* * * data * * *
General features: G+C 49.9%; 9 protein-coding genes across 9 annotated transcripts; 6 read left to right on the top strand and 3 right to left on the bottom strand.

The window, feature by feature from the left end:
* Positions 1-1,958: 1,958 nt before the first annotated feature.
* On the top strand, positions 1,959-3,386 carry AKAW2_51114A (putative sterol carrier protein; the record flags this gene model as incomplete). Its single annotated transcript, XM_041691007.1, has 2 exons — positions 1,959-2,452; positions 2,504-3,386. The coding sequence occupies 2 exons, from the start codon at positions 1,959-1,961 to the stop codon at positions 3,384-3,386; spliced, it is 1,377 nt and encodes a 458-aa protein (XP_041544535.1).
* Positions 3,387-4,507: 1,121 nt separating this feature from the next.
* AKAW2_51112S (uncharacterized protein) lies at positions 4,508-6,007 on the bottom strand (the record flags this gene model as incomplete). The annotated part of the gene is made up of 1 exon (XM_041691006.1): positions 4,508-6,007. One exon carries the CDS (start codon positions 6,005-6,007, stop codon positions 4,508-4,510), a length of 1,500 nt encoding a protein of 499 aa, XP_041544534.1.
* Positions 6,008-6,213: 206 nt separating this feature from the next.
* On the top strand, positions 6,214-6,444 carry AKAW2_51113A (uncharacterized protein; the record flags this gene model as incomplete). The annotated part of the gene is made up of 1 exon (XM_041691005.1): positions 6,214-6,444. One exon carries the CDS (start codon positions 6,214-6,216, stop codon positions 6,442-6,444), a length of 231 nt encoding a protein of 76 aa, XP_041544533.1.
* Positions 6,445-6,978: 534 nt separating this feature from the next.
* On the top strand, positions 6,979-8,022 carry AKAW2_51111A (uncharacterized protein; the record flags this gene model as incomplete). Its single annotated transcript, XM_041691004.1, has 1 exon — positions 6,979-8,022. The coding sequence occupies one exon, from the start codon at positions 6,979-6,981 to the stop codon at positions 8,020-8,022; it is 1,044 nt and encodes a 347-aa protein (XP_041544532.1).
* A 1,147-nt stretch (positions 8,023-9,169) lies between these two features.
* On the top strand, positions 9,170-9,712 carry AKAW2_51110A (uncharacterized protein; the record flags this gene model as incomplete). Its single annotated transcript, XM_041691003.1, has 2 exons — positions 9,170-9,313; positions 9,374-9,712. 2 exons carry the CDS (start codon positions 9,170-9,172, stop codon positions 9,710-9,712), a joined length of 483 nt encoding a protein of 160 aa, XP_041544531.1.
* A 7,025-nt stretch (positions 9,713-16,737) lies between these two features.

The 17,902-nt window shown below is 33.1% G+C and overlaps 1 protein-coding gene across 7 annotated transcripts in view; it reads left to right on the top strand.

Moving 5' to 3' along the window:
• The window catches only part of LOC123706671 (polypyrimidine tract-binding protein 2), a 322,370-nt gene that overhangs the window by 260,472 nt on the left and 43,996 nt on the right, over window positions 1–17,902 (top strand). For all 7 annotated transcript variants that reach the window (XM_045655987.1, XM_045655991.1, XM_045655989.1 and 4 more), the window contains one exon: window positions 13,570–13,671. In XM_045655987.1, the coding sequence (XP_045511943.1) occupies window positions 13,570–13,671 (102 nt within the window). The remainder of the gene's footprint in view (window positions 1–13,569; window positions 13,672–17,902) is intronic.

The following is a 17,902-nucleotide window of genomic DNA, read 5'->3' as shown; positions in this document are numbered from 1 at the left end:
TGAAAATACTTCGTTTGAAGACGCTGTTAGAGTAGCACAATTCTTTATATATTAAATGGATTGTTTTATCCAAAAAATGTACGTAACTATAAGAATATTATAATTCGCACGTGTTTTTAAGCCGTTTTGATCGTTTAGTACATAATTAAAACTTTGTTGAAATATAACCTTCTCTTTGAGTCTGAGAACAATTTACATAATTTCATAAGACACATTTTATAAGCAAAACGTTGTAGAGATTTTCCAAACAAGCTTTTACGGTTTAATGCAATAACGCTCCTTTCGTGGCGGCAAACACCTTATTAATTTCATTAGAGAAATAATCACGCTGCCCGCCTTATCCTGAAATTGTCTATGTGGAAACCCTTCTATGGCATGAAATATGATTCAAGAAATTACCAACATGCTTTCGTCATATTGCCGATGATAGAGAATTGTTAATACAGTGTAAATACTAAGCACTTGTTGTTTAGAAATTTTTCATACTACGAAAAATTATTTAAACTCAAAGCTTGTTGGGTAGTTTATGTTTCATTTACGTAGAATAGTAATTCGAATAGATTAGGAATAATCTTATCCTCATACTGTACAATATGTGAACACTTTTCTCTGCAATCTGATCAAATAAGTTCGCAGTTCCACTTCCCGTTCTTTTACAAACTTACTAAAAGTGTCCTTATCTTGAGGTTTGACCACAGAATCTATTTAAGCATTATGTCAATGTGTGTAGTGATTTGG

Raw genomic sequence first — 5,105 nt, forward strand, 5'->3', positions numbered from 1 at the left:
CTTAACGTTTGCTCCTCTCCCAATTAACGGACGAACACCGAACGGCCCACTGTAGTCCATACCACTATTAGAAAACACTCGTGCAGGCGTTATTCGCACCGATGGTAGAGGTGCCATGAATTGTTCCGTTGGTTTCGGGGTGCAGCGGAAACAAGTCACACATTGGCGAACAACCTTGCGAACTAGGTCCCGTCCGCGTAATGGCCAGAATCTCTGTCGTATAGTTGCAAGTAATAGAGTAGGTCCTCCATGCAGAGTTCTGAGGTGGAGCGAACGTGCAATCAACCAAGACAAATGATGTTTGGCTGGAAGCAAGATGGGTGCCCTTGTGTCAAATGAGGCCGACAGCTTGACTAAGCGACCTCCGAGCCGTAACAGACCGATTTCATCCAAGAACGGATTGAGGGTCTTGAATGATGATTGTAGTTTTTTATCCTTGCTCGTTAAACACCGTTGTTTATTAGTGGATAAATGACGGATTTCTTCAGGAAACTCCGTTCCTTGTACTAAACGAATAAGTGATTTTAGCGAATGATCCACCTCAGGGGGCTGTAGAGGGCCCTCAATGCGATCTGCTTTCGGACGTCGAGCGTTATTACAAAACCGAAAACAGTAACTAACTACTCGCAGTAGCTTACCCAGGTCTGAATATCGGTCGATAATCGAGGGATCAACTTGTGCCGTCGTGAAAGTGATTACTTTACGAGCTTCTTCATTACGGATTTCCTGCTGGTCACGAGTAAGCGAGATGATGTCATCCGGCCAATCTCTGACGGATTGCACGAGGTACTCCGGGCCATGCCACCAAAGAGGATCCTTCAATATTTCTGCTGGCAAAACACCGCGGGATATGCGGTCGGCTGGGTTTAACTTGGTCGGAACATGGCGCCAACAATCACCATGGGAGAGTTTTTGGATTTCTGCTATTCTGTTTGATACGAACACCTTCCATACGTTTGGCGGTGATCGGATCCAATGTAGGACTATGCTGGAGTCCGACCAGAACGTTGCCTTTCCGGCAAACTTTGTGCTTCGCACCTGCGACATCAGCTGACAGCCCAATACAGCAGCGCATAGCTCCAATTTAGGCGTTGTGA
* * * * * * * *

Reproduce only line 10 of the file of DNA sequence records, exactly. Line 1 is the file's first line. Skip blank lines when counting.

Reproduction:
* On the top strand, positions 6,979-8,022 carry AKAW2_51111A (uncharacterized protein; the record flags this gene model as incomplete). Its single annotated transcript, XM_041691004.1, has 1 exon — positions 6,979-8,022. The coding sequence occupies one exon, from the start codon at positions 6,979-6,981 to the stop codon at positions 8,020-8,022; it is 1,044 nt and encodes a 347-aa protein (XP_041544532.1).